Never make the same mistake twice

The hospital appointment on Thursday went extraordinarily well. It turns out I was the only one that had any reservations about my wheelchair. It made me rethink my own approach to disability. I’m self-conscious about the wheelchair. I’ve gotten comfortable with using it locally where I know it’s accessible, but taking it when visiting an unfamiliar place is still nerve wracking, particularly when I know it’s not going to be that accessible. I often wonder why people can’t treat someone in a wheelchair the same way they treat someone who isn’t in a wheelchair, but I don’t often think about why I can’t let it go. When I go out and do something that I’ve been dreading and it all goes extraordinarily well, it makes me realize that, one, I really need to calm down and two, sometimes my attitude is the one that needs adjusting.

A lifetime of being different and often being overlooked, gawked at, discounted or excluded for it has created an instinctual response that I don’t like. It has made me nervous and less adventurous. I fall into the trap of seeing myself in the worst possible light and picking up on other people’s discomfort in having to deal with someone that’s different. I’m also happier living in the world of the disability than I am venturing outside of it. I don’t mind negotiating standard hospital corridors, I don’t mind dealing with people that are used to dealing with people with disabilities. I don’t like that I mind venturing out into the real world where I might not be able to go where I’d like or be comfortable doing what I want to do.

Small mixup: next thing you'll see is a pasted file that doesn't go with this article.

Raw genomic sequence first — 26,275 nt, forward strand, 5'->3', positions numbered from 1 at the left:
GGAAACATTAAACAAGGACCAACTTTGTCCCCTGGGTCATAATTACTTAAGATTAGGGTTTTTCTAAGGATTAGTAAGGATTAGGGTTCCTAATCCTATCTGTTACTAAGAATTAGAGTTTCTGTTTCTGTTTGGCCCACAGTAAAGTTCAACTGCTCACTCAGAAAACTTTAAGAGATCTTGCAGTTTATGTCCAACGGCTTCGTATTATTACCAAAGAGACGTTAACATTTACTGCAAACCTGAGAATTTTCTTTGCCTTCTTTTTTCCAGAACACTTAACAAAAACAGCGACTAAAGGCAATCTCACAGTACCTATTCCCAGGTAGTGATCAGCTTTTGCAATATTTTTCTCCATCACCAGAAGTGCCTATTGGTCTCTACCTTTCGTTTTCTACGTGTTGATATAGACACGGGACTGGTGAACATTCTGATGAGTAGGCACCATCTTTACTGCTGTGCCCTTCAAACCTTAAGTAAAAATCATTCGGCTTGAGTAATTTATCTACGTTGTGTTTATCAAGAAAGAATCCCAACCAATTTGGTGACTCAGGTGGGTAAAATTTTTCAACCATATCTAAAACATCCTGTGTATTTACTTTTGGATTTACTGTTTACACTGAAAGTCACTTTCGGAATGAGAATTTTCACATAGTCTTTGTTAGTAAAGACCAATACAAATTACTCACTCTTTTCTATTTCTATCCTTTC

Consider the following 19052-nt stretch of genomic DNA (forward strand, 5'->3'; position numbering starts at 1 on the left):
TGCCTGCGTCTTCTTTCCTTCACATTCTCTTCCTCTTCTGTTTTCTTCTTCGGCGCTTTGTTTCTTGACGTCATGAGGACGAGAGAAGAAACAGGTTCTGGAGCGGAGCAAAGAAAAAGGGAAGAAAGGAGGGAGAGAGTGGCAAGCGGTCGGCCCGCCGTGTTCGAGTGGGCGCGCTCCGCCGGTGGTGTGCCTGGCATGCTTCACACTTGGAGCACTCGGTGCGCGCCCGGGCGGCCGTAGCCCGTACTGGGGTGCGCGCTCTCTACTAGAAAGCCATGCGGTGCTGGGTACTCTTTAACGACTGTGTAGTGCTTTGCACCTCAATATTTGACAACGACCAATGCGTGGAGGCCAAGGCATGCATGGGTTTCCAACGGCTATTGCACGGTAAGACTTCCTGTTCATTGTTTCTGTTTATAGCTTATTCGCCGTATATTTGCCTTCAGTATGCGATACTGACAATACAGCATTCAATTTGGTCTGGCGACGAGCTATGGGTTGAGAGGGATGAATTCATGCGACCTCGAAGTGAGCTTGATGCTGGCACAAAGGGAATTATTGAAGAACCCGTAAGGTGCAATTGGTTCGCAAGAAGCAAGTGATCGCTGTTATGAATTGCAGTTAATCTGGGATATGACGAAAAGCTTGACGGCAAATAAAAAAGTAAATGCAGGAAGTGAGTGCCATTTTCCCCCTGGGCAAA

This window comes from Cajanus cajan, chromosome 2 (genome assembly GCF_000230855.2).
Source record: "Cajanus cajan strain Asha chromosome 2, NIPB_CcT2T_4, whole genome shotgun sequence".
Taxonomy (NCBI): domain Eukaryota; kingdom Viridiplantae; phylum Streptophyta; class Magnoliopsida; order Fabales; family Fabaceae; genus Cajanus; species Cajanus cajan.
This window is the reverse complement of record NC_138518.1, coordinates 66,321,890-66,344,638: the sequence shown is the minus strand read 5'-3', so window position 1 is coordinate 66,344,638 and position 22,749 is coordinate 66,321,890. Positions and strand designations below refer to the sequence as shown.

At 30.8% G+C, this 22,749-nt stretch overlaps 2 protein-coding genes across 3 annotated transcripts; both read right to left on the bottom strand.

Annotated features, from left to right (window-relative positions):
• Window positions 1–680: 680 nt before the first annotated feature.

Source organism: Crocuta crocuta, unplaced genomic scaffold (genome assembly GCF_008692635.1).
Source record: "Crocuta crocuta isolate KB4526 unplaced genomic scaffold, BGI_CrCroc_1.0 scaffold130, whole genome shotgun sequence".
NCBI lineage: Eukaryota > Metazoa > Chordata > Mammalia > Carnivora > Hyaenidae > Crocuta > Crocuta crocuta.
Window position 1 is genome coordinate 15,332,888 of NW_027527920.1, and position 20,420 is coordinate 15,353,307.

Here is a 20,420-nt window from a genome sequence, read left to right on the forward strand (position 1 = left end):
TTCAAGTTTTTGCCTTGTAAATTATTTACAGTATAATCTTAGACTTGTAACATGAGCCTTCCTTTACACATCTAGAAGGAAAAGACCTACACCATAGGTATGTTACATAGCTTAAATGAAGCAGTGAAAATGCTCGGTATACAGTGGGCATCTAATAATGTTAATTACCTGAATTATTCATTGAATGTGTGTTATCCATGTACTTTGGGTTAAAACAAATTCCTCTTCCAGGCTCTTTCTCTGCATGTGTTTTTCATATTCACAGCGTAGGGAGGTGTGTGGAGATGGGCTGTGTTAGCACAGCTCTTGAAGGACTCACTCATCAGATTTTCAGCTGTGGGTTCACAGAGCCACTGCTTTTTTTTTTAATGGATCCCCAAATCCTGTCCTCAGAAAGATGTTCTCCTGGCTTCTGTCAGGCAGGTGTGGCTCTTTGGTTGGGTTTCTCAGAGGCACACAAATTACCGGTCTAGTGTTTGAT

Sometimes, it’s nice to push through and do it anyway, but sometimes, it’s nice to be able to say, I’m not comfortable, I don’t want to. The more I do, the easier it gets and so on a day where I finally take the wheelchair into the city centre of Bath for the whole trip, I come to realize that although there are accessibility issues around every corner, in the wheelchair, it is still more accessible to me than out of it. I often think that if we take the wheelchair, these are all the things we won’t be able to do when really, I should be thinking of all the things it would enable me to do that wouldn’t otherwise be possible.

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  1. Thank you for this – so clearly put – and it has made me think about my own responses – and also the additional issues which face wheelchair users who also have chronic mental ill health. Hope you are ok about me putting a link on my own blog? Tony.

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